If you live in MO, KY, OH, AR or WV and will be without power for the next few weeks, my guess is the worth of a house with a whole generator just went up a bit.

    Bookmark   January 30, 2009 at 7:11AM
Thank you for reporting this comment. Undo

We are upgrading to a much nicer home( ready in March,yeah) and a generator was a must. I bought the 17k Generac from Home Depot. Haggled them down to 3000 and current electrician is installing for 1200.
In our current house we have a sump pump that constantly ran during heavy rains which always happened to be when the power went out. Our portable generator bailed us out but you need to be home to use the portable. We also had a flooded basement due to power outage while on vacation and thats what tipped it for us on the new house.

    Bookmark   January 30, 2009 at 4:07PM
Thank you for reporting this comment. Undo

Here in Louisville, KY we're currently experiencing our second major power outage in less than six months. Hurricane Ike roared through in Sept. and left about 300,000 without power (myself included) for upwards of 10 - 14 days.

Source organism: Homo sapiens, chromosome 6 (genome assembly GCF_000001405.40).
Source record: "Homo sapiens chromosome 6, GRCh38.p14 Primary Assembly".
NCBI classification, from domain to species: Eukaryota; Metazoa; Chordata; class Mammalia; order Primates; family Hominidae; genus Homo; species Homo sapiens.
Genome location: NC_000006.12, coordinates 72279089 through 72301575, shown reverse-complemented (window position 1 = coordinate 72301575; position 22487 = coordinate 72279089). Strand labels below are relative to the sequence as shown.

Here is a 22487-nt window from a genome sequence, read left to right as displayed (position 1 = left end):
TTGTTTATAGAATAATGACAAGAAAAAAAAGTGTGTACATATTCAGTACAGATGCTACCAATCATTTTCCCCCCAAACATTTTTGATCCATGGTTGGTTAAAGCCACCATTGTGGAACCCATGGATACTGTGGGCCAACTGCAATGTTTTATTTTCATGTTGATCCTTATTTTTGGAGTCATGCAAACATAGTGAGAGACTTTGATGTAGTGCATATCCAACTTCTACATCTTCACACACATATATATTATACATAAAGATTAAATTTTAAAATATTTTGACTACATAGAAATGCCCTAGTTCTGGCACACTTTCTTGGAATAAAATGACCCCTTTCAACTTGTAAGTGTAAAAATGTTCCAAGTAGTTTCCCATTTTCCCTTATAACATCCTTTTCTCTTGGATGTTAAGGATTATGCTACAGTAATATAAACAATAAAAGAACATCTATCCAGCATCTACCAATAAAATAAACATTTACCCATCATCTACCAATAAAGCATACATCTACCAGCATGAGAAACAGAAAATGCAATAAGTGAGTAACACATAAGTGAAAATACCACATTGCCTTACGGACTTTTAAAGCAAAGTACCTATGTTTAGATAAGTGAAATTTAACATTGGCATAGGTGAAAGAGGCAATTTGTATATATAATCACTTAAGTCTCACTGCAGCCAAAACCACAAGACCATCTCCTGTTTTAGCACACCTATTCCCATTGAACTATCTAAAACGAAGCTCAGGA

Just this past Monday we got hit with an ice and snow storm leaving 220,000 in the dark. Again, the prediction is 7-10 days before everyone is fully restored. Temps are hovering in the mid teens, the hotel rooms are all booked up, and the hardware stores are sold out of generators.

Yes, a whole house generator would be nice addition but it would have no influence on my offer to purchase a home. A portable stand-by with enough juice for the freezer and a couple of lights / tv would be enough to satisfy my needs.

    Bookmark   February 1, 2009 at 1:16AM
Thank you for reporting this comment. Undo

The presence of a large generator would give me pause as to why it is needed.

Unless it was a complete system with auto start and crossover I would not view it as a good setup.

I have installed many large systems for commercial locations, but still have never bothered putting one on my own house.

With the almost complete disappearance of the smaller NG turbine units, I do not think I will bother.

    Bookmark   February 1, 2009 at 3:23PM
Thank you for reporting this comment. Undo

We were without power for a short time after Ike. We would have loved to have a generator but not a whole house generator. We will be getting one soon that will pull double duty in our travel trailer. I would not pay extra for a house that has one. To me, it's like a car, it loses it's value every year you have it. So, if you get a whole house generator and sell your home 20 years from now, I especially wouldn't be excited about your 20 year old generator. What is the life expectancy of those things anyway? Like any mechanical device, I would expect to have problems with an older, used unit just due to it not being used frequently.